Parameters can be grouped into various categories to minimize the size of the Geoprocessing pane or to group related parameters that will be infrequently used. You can provide either a new category name or choose from a list if you have set a category for other parameters. Several ArcGIS Network Analyst extension tools use categories, as shown in the image below.

Parameter categories

Categories are shown after noncategorized parameters. Do not put required parameters into categories, as they are hidden from view in the Geoprocessing pane.


If you want a parameter to handle a list of values rather than only one value, set the MultiValue property to Yes.

An example of a multivalue control is illustrated below.

Multivalue control

Multiple values can be accessed as lists when using the arcpy.GetParameter function and iterated using a for loop. Otherwise, multiple values can be accessed as a semicolon-delimited string using the arcpy.GetParameterAsText function. To split a delimited string, use the Python split method as shown in the code example below.

import arcpy
road_types = arcpy.GetParameterAsText(0)
road_list = road_types.split(";")

# Process each road type
for road_type in road_list:
  # road_type contains an individual road type string (ex: "Interstates")
  arcpy.AddMessage("Processing: {}".format(road_type))


If you want certain values or dataset types to be entered for a parameter, you can specify a filter. Click the appropriate cell under Filter and choose the appropriate filter type from the drop-down list. A dialog box appears where you specify the values for the filter. There are 10 types of filters, which are described below, and the available filter types depend on the data type of the parameter.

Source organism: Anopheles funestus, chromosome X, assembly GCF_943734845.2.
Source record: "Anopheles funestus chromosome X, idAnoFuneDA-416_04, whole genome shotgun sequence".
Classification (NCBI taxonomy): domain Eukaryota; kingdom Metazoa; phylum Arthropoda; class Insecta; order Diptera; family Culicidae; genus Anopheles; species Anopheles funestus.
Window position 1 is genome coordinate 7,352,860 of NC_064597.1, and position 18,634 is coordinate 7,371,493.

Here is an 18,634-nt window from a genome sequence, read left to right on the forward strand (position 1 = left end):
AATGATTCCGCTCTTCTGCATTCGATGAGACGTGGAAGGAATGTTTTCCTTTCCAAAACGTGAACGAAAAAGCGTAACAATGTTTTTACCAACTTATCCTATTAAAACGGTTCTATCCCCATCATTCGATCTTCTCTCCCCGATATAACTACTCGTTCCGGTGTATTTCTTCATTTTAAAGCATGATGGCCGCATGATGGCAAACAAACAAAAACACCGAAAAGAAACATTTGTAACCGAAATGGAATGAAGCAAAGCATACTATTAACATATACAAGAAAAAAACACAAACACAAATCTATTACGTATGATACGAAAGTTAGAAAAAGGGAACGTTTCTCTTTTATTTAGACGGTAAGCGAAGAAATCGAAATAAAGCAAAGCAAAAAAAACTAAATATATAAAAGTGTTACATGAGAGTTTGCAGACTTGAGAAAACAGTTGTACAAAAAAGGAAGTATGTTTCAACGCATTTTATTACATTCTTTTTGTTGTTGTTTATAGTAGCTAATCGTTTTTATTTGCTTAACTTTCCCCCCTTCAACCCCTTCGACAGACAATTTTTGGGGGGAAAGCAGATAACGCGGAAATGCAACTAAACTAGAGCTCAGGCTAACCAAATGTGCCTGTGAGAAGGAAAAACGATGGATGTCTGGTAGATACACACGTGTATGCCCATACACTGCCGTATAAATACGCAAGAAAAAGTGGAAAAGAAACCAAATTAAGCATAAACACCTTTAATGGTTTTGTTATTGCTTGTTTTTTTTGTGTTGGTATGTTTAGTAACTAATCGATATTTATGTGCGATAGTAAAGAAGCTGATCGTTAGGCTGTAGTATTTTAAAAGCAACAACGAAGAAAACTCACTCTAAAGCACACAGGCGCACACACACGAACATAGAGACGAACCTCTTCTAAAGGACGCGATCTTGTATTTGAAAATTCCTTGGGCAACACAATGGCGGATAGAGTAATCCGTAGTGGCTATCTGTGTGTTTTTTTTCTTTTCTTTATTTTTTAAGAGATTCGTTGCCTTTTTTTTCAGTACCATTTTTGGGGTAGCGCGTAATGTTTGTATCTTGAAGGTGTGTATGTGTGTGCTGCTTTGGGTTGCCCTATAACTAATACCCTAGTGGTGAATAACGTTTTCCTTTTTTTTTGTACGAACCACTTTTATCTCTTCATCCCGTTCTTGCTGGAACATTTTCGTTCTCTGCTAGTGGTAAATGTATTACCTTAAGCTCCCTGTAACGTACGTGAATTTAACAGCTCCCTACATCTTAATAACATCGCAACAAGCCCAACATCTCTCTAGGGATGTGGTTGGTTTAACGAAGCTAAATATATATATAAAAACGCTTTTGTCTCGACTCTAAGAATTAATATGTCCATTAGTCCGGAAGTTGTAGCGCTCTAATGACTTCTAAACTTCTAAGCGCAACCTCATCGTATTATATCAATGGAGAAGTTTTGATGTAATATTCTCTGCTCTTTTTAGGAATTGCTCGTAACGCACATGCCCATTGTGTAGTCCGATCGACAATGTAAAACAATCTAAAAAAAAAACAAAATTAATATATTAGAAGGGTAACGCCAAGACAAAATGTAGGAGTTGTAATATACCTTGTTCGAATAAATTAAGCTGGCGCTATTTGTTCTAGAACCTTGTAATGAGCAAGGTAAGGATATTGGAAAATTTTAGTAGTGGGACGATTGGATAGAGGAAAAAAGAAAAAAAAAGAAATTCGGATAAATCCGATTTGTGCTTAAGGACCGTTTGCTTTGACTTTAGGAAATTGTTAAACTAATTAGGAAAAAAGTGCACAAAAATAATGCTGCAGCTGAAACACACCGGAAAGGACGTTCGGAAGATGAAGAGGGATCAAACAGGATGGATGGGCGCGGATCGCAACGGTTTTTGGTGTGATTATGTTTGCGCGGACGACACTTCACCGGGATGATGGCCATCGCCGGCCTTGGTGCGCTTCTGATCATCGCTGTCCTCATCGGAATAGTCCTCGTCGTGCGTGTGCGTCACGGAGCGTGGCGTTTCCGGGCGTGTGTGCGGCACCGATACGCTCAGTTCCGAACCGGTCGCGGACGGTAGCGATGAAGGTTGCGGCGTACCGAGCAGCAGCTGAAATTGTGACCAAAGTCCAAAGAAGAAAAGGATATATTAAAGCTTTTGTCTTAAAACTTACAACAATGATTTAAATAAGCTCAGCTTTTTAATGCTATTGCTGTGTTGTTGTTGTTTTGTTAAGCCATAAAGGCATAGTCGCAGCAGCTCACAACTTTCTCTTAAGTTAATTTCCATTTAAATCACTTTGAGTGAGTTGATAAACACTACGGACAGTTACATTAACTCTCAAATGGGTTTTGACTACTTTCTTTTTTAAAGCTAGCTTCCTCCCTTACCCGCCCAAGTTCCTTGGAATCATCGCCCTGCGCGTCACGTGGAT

Typically, there is only one filter type available. Only Long and Double have choices: Value List and Range.

You can also set filters programmatically with Python by customizing a script tool's ToolValidator class.

Areal Units

The areal units filter defines the permissible unit types: Square Inches, Square Feet, Square Yards, Acres, Square Miles, Square Millimeters, Square Centimeters, Square Decimeters, Square Meters, Ares, Hectares, Square Kilometers, and Unknown.

Feature Type

The feature type filter defines the permissible feature class types: Point, Multipoint, Polygon, Polyline, Annotation, and Dimension. More than one value can be provided.

For this filter, select one or more filter values. Input feature classes will be checked against the filter values. For example, if you specify only Point as the filter value, the user can only enter point feature classes as the parameter value.


The field filter defines the permissible field types: Short, Long, Float, Long (64-bit integer), Double, Text, Date, OID, Time only, Date only, Timestamp with offset, Geometry, Blob, Raster, GUID, GlobalID, and XML. More than one value can be provided.